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dalmayshun

Can someone pin down this ochopee member shell

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dalmayshun

For awhile now, I have been trying to pin down this scallop. I think it is an argopecten, possibly comparilis, or evergladesensis, but the images I can find on line of those, seem to show ribs that are rounded on top. These shells have very  flat ribs, with a very slight indentation running down the center of each. The shells are offset a bit. I found them in the northern most edge of ochopee member of the Tamiami formation, along with euvola hemicyclica, and a really lovely little urchin test, the exact name of which I don't recall as I sit here typing. I have a collection of 30 different sizes I am trying to put together in a ryker box, but have not yet done so, because I just don't know the id...a friend suggested I check out dimarzipecten crocus....but that kind of obscure reference is wa-a-ay beyond me. I'd rather put to use someone's knowledge, if you know what it is, would you please take a moment and explain Why you i.d. it as you do. Much appreciated.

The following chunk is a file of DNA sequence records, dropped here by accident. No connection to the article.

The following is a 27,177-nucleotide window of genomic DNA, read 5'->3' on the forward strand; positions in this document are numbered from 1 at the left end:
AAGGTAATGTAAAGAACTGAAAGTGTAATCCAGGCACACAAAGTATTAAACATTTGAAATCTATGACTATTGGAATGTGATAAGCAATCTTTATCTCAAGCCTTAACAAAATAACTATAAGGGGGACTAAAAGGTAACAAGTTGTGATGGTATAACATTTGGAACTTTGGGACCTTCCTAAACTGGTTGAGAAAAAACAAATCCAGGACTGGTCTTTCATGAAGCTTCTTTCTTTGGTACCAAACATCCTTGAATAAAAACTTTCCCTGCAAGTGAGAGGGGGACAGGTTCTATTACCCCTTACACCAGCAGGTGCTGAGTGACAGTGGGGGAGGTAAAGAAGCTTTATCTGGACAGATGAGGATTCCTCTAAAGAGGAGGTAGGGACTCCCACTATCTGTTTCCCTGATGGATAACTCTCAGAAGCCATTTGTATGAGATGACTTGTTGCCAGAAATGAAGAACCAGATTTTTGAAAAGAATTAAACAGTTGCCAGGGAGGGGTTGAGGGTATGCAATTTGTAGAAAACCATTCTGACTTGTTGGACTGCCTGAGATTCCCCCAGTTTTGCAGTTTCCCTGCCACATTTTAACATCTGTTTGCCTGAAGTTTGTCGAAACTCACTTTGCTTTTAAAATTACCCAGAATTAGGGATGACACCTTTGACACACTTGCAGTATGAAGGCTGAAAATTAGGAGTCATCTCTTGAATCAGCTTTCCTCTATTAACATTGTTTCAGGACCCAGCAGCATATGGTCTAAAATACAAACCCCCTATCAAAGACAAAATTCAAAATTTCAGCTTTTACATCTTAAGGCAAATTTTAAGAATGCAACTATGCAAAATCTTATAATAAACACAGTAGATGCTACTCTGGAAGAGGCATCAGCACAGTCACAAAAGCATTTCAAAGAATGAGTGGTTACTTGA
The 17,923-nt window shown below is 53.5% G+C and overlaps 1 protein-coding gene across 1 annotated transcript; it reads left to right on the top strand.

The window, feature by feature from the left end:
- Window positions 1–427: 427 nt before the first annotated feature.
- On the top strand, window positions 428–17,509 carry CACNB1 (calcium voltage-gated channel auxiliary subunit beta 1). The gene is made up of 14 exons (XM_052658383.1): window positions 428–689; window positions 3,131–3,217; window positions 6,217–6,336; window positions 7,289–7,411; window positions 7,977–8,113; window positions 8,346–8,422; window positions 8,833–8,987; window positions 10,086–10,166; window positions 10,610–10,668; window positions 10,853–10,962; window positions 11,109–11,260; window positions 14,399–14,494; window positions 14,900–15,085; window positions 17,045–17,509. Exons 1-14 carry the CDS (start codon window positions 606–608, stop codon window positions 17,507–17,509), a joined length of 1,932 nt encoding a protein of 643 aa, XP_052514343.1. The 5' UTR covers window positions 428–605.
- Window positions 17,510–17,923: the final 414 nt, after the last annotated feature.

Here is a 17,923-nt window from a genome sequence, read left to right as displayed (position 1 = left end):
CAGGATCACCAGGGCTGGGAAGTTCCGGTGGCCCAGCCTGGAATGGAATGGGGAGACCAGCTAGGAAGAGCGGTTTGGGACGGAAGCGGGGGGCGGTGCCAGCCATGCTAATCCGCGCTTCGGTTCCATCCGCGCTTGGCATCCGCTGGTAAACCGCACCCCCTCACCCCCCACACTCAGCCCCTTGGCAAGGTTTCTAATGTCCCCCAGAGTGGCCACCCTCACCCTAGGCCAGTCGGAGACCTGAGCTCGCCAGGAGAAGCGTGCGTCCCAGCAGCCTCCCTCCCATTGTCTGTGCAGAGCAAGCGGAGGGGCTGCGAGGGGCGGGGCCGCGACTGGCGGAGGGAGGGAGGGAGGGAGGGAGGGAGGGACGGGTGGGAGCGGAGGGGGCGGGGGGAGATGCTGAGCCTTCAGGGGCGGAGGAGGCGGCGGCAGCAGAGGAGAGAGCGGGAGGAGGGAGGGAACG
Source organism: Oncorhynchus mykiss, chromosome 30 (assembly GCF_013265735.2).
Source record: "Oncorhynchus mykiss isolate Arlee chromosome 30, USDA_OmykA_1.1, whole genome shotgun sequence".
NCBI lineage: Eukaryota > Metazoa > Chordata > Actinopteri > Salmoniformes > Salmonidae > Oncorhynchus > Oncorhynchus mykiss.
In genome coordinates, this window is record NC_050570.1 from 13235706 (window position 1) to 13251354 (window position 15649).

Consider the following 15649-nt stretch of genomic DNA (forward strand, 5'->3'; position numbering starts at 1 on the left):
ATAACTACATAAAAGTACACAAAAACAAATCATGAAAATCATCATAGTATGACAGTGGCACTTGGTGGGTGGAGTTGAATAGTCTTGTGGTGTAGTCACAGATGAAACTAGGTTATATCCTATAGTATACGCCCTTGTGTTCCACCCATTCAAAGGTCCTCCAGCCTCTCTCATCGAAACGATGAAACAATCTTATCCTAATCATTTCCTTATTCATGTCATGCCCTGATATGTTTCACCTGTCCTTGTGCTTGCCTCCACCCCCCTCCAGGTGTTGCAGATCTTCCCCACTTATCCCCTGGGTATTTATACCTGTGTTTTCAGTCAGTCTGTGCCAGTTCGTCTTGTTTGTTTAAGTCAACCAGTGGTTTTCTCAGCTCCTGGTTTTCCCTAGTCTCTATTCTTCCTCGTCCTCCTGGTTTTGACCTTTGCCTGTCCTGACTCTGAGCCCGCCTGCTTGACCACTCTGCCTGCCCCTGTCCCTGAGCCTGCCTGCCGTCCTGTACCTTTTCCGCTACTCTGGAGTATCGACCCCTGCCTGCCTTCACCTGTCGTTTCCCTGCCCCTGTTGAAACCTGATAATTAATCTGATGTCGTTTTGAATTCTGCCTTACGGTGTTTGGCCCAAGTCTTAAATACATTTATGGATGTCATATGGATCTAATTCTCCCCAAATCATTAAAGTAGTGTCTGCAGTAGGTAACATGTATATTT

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20180507_142840-picsay.jpg

20180507_142855-picsay.jpg

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SailingAlongToo

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Auspex

It's a beauty. Sometimes the hinge construction helps IDs. Do you have one already shucked?

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MikeR

Argopecten comparilis (Tuomey & Holmes, 1857).  LINK

 

It can be quite variable from the very inflated form jacksonensis to almost flattened ribs evergladensis, however Thomas Waller of the Smithsonian synonymized all within A. comparilis in his 1969 Paleontological Society Memior.

 

Mike

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Tidgy's Dad

That's a very beautiful scallop! :)

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MikeR

Definitely not Dimarzipecten crocus which is a Upper Oligocene/Lower Miocene species found in Florida and North Carolina. LINK Two Argopceten species are found in the Tamiami, A. comparilis and A. anteamplicostata.  The latter has wider and fewer ribs than yours.

 

Mike

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